Software for identifying new members of gene families

William R. Pearson wrp at alpha0.bioch.virginia.edu
Tue Nov 2 08:54:30 EST 1999


We have developed a simple computational/graphical strategy for
screening nightly updates of Genbank (actually we do the screens
weekly on the 7 nightly updates) for new members of large protein
families.

     Retief, J. D., Lynch, K. R., and Pearson, W. R. (1999)
     Panning for genes - a visual strategy for identifying novel
     gene orthologs and paralogs. Genome Res. 9:373-382.

The software is available free for academic users from
http://www.uvasoftware.org.

The strategy searches DNA databases using 20 - 60 protein query
sequences, which represent the different known branches of the protein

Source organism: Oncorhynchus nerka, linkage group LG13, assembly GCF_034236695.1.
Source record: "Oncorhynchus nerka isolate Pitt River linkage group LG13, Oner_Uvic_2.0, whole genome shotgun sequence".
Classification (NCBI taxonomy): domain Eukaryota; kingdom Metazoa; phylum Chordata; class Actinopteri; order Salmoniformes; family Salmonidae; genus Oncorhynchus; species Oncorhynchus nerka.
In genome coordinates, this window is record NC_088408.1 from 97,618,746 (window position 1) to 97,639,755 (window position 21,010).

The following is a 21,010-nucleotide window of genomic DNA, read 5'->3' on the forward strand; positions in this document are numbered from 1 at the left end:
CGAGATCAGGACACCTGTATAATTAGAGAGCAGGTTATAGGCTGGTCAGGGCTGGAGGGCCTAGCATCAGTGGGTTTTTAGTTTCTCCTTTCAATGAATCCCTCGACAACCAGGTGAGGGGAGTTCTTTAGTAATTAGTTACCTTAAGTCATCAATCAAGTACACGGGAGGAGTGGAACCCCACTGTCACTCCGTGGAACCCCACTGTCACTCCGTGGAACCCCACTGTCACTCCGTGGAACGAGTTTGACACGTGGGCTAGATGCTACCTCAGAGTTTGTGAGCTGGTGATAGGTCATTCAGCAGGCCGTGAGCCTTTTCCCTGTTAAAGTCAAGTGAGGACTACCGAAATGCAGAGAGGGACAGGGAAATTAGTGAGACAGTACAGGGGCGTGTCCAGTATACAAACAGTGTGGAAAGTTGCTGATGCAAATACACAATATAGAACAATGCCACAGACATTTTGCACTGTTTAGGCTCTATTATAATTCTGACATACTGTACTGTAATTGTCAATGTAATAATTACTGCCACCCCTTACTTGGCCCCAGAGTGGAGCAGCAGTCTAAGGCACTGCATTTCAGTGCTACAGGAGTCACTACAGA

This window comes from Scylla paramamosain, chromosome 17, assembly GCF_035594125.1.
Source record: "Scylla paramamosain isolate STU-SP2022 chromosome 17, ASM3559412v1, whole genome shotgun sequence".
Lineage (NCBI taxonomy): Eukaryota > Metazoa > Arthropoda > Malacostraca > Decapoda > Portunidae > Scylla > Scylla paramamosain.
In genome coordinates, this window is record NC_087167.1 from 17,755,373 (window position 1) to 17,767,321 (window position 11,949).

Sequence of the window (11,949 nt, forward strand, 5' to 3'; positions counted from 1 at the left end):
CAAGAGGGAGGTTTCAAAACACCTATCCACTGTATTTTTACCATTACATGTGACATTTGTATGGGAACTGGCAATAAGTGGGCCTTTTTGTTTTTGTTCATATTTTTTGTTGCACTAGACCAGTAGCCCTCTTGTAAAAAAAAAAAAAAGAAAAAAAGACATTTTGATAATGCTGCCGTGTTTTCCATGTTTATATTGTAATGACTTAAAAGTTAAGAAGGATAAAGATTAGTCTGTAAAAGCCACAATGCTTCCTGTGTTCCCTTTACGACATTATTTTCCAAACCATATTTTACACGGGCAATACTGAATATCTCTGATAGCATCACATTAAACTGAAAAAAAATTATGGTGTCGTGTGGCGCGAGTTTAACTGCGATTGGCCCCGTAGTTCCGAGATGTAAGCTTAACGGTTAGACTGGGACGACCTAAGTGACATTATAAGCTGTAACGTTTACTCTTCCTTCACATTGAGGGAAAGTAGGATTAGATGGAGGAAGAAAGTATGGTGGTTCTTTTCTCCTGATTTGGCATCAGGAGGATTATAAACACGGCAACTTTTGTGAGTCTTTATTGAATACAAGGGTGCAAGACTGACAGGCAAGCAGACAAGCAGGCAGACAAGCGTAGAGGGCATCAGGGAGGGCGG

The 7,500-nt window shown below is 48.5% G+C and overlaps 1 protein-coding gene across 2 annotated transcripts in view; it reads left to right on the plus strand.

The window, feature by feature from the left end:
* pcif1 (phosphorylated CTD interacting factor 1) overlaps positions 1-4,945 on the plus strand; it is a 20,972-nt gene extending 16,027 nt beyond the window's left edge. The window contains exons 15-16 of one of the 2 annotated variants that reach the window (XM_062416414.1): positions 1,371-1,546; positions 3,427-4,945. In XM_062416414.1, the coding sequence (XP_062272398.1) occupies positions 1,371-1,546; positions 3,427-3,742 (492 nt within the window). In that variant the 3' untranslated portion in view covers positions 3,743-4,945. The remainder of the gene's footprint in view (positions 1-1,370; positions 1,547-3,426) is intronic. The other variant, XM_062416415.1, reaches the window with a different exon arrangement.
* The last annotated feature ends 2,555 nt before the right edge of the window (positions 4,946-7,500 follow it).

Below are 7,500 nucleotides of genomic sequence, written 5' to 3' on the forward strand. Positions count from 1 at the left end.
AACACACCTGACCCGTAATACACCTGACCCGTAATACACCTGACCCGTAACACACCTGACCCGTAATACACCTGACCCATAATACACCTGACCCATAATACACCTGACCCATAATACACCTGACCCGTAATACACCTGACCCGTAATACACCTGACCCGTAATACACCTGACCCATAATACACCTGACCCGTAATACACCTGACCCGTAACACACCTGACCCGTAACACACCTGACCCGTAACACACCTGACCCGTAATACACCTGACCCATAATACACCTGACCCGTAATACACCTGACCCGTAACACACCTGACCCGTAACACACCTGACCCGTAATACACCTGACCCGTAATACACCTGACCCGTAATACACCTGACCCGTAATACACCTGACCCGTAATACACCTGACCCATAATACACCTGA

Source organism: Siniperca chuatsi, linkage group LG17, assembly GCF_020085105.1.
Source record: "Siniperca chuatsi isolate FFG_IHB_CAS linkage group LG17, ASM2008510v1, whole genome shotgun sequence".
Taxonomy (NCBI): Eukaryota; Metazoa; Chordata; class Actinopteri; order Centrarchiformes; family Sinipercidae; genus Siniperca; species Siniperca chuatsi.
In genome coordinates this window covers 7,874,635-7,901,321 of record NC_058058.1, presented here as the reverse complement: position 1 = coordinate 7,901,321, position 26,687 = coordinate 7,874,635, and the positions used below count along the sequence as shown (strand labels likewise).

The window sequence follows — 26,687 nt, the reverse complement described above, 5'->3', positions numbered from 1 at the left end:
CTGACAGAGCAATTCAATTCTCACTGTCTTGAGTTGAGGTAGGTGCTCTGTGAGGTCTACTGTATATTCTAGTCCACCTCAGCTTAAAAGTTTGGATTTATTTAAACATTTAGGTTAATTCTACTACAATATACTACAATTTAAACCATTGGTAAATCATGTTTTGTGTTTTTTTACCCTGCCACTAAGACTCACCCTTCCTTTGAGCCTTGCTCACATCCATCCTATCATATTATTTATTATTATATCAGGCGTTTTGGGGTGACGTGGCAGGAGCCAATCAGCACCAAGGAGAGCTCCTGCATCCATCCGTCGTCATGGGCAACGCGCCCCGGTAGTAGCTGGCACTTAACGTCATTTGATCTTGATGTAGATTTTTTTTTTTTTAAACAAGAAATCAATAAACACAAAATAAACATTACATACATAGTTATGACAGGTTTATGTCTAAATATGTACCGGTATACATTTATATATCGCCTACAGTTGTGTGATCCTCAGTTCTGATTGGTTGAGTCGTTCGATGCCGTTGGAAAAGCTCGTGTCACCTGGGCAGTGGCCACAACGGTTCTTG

family, with tfastx3.  The 20 - 60 tfastx3 search results are then
scanned and rearranged and summarized graphically in a way that
greatly simplifies identification of new family members.  For an
example, see:

	 http://fasta.bioch.virginia.edu/fasta/pan_demo/gt_demo.pdf
	 http://fasta.bioch.virginia.edu/fasta/pan_demo/gtm_demo.pdf
	 http://fasta.bioch.virginia.edu/fasta/pan_demo/gstn_old.pdf
	 http://fasta.bioch.virginia.edu/fasta/pan_demo/gstn_new.pdf

If you view these pages using the acrobat plug-in to Netscape or IE,
you can click on each panel to see the underlying alignments.

I mention this because several investigators in this field were
unaware of the approach and were scanning for new gene family members
in a more cumbersome fashion.  The program is relatively easy to set
up if you are getting your data from the NCBI (e.g. est_human or
genbank nightly updates) and you have the fasta3 package of programs
from the University of Virginia.  People have had more difficulties
when using other databases, and it will not work with the GCG version
of FASTA.

Bill Pearson






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